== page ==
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What Is My Bias?
Lesson Plan

Teaching students to recognize their own biases is an essential step in the pro­cess of guiding them ­ toward becoming savvy consumers of information. When students ask for help finding a source that is "unbiased," they signal that they ­ don't understand what bias is. They must learn to wrestle with and account for bias in their own research and writing. This means recognizing their own outlooks first so that they can read and view critically, with an open mind to new intellectual possibilities.

In some schools, students (particularly high school students) are assigned research papers that are benchmark assessments. Frequently, successful completion of ­these assessments is a graduation requirement. Purposefully providing ­these students mentor texts connected to the content they are studying and practicing the unpacking of ­these texts pay dividends when the students begin to work in­de­pen­dently on their research. This sample exercise is based on the conducting of research during a unit on the relationship between socioeconomic status and educational experience, so this topic informs the mentor text being used. To facilitate the students' resource se­lection and understanding of the impact of bias on source credibility, they can start unpacking an editorial from the "Room for Debate" section of the New York Times in response to the question: "Is School Reform Hopeless?" (Car­ter) This exercise can easily be modified and adapted to any other content focus by selecting an alternative model essay.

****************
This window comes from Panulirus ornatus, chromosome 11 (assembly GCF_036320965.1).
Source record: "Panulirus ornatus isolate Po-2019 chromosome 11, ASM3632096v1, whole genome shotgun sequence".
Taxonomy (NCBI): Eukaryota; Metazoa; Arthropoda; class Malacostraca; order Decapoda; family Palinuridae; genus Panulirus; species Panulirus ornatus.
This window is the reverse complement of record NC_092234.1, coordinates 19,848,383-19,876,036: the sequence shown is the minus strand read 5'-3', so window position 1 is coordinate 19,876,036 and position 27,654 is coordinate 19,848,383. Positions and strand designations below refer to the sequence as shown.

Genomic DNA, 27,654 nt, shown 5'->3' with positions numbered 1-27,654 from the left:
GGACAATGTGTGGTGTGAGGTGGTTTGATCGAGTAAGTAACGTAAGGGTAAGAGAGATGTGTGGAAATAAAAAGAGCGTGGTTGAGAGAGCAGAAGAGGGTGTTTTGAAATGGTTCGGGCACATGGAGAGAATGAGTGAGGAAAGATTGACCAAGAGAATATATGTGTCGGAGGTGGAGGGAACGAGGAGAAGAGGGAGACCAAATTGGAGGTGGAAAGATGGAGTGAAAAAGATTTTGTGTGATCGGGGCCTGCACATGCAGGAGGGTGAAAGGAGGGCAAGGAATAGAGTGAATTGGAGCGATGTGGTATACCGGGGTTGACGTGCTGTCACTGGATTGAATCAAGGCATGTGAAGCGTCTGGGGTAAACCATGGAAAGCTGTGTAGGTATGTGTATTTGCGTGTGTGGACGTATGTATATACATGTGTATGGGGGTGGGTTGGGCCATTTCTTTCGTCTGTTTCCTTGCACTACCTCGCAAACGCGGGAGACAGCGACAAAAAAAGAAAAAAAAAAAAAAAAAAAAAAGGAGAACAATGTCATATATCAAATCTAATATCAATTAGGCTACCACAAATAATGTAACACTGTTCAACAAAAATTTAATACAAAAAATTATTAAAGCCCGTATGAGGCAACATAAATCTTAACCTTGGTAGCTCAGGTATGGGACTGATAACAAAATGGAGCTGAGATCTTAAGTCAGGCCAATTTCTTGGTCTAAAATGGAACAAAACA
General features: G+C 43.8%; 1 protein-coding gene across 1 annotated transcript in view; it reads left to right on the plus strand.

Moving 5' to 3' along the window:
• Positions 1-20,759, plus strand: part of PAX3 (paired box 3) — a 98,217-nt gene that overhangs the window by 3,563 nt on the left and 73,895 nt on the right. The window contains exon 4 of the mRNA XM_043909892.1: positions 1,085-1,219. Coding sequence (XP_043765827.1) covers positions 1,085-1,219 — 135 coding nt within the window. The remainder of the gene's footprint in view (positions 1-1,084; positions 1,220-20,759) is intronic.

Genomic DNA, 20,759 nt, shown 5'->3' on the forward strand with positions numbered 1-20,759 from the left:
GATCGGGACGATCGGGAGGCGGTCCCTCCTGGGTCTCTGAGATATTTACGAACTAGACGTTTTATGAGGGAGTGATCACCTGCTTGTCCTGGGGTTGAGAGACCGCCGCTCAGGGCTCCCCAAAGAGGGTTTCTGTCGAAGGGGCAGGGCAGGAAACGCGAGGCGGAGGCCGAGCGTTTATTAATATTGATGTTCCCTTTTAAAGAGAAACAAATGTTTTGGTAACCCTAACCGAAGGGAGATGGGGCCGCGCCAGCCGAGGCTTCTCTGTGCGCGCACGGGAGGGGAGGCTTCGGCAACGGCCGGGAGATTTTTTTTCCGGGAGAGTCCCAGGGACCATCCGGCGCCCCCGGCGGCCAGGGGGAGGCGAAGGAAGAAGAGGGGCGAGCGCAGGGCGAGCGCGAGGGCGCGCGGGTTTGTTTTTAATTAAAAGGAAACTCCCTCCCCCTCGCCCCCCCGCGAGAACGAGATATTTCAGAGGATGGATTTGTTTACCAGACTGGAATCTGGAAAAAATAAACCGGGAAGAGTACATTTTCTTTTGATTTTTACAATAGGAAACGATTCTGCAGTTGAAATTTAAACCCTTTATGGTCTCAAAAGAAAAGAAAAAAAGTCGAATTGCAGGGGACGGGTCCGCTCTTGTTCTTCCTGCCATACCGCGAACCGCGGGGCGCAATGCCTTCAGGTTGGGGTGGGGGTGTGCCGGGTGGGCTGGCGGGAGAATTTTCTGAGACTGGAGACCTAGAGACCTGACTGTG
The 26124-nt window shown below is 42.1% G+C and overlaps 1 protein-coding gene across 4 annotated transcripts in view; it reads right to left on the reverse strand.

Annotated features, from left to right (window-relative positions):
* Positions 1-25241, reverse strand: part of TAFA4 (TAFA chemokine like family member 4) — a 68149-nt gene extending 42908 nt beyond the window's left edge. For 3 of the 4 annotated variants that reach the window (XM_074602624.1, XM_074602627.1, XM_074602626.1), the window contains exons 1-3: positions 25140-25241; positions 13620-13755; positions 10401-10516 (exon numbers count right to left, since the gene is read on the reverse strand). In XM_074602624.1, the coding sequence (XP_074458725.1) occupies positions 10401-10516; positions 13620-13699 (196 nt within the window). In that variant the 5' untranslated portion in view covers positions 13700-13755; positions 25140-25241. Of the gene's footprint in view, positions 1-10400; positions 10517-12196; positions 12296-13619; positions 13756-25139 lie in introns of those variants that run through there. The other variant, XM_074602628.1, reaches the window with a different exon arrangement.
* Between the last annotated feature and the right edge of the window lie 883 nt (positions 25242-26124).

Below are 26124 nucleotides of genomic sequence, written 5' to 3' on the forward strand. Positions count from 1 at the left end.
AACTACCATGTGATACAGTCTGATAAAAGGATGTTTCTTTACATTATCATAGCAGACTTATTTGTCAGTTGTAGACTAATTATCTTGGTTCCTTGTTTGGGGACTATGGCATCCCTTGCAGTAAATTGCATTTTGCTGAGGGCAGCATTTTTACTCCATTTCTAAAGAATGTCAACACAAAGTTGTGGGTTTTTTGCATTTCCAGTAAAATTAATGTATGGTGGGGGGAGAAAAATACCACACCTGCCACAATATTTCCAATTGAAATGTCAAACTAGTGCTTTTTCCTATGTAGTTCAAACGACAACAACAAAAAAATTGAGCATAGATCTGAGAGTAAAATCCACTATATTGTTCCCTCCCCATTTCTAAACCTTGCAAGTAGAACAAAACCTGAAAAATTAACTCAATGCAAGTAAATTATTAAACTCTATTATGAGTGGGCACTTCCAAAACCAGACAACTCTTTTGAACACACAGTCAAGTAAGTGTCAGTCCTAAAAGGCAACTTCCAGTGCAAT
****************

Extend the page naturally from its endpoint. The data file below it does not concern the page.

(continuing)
This exercise is scaffolded to help students begin to understand their own biases on a topic and how ­those biases ­will influence how they understand what they read and how they convey what they ultimately write. In fact, they must learn to recognize how their bias informs their word choices when developing keyword lists for researching. In other words, how does their bias impact the information they consume and the knowledge they create? From the selected editorial, for the first portion of the lesson, students ­ will consider just the conclusion. Words have been selectively removed from the paragraph so that students can replace the blanks with what­ever word they think best conveys the meaning of the paragraph. Ask them to complete this exercise individually and then partner with two or three other students in the class to compile their words on one document and to compare how they each completed the paragraph and how their choice of words changed the meaning of the paragraph. By enlarging the paragraph to a poster size, students can write their words on Post-­it® notes and hang their paragraph on the classroom wall so that each group can circulate and review how their classmates completed the exercise. ­

Here is an example of a phrase with blanks to be filled:

[T]oo many are climbing stairwells with broken handrails and missing steps, tripping and falling as they ________ to keep up, while ­others are ________ up on elevators.

Consider ­these pos­si­ble ways to complete the sentence:

  • struggling to keep up, while ­others are racing up
  • trying to keep up, while ­others are rising up
  • attempting to keep up, while ­others are moving up

In a class discussion, students might observe that "racing" implies competition, "rising" implies pro­gress and maybe increase in status, while "moving" is more passive. They might be surprised that none of ­those are the words that the author used!

The ­actual sentence is, "[T]oo many are climbing stairwells with broken handrails and missing steps, tripping and falling as they work to keep up, while ­others are zooming up on elevators."

Certainly "working" implies a conscious sense of purpose and purposeful- ness to the effort that is not reflected in "strug­gle," "try," or "attempt." "Work" may also imply a degree of success and ability absent in ­those other terms. "Zooming" also has a very different connotation than the words the students chose, particularly in contrast to "working." Ask students to compare their bias with that of the author and consider how differing opinions might influence their assessment of the source's credibility.